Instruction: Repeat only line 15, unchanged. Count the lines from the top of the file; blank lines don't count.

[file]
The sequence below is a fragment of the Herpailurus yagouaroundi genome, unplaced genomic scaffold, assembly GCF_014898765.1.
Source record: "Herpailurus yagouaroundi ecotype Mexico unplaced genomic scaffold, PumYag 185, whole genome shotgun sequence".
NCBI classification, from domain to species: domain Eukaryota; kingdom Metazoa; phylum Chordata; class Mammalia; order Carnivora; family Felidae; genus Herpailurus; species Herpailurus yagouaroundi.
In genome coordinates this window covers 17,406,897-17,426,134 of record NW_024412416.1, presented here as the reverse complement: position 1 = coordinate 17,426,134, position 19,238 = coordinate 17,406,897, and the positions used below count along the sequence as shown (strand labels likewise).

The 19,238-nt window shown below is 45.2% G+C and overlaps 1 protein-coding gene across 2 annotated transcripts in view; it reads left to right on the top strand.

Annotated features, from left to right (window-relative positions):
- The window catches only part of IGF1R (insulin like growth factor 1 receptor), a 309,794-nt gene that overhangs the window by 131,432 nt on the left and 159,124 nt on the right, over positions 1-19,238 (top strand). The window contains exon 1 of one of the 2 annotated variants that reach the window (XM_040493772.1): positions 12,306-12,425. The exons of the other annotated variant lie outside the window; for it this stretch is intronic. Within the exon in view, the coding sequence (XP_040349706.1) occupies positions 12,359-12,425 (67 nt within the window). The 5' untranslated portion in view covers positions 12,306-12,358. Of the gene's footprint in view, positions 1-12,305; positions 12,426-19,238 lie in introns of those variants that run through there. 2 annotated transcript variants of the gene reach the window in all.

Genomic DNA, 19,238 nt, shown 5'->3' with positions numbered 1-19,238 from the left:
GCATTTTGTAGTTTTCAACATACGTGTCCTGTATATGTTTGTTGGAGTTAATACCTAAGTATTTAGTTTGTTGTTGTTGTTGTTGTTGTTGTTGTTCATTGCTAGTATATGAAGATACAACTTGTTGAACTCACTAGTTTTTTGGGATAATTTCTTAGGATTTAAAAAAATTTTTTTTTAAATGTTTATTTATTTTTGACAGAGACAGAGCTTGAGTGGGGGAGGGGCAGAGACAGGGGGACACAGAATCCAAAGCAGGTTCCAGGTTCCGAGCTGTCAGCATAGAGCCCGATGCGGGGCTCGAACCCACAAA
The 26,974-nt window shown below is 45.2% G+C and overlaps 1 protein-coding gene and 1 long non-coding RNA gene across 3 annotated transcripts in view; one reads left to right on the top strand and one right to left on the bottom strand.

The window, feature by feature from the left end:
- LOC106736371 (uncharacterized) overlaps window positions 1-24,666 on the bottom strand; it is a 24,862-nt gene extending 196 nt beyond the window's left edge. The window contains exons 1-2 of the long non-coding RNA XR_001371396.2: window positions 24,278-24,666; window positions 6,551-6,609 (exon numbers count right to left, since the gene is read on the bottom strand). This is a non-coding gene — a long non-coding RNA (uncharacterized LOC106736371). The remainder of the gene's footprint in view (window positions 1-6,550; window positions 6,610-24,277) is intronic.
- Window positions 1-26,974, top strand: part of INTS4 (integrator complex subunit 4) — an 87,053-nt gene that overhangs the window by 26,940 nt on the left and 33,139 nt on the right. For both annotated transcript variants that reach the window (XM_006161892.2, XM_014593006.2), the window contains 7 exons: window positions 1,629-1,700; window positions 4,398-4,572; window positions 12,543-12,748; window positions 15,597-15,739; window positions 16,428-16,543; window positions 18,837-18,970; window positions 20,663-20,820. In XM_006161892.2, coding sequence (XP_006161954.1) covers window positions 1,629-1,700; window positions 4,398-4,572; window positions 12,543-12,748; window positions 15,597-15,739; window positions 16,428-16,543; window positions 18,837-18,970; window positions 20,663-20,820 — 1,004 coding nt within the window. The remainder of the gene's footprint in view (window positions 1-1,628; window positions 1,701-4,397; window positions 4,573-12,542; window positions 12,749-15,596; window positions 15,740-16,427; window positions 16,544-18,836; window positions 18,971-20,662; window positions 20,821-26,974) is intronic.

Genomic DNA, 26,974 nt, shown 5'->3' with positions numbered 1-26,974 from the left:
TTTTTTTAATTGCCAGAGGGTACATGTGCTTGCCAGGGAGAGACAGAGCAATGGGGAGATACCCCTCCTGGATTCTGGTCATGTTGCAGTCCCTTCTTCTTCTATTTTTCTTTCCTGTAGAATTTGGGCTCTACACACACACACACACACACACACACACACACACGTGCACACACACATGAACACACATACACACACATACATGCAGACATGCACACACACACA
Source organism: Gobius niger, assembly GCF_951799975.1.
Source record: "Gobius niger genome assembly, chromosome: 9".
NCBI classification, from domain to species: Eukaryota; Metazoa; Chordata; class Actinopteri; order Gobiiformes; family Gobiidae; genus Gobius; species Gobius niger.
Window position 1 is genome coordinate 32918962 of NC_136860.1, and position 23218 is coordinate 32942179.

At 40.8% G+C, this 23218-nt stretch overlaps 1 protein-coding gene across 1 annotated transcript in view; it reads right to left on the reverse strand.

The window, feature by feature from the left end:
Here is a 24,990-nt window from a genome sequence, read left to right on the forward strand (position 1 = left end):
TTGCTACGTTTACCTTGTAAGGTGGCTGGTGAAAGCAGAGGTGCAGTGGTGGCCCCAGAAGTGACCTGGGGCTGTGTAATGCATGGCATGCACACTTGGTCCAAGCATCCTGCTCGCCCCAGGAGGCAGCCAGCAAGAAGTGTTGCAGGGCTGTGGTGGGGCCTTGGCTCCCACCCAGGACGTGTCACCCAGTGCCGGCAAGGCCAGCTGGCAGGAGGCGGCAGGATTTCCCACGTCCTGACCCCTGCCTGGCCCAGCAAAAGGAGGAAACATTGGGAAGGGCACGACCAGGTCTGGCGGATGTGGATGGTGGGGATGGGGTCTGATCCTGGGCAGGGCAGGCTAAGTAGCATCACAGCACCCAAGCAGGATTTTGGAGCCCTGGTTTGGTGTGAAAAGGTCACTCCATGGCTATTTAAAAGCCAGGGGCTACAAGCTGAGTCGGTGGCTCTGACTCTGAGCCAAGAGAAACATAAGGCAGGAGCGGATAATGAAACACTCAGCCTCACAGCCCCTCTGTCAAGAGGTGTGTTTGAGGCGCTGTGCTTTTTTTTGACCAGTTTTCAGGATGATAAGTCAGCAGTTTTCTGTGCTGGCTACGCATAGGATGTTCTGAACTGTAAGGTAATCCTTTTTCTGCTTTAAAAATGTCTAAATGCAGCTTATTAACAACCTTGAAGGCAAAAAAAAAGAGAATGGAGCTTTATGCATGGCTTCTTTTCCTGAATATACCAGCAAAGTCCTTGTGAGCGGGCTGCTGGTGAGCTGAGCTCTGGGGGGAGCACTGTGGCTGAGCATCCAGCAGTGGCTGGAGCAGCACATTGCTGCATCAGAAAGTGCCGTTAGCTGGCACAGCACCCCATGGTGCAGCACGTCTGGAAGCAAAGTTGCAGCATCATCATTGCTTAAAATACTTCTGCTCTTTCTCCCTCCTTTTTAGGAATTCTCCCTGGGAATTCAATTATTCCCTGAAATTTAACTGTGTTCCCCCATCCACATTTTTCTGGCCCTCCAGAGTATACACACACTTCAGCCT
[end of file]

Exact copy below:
TTTTTTTAATTGCCAGAGGGTACATGTGCTTGCCAGGGAGAGACAGAGCAATGGGGAGATACCCCTCCTGGATTCTGGTCATGTTGCAGTCCCTTCTTCTTCTATTTTTCTTTCCTGTAGAATTTGGGCTCTACACACACACACACACACACACACACACACACACGTGCACACACACATGAACACACATACACACACATACATGCAGACATGCACACACACACA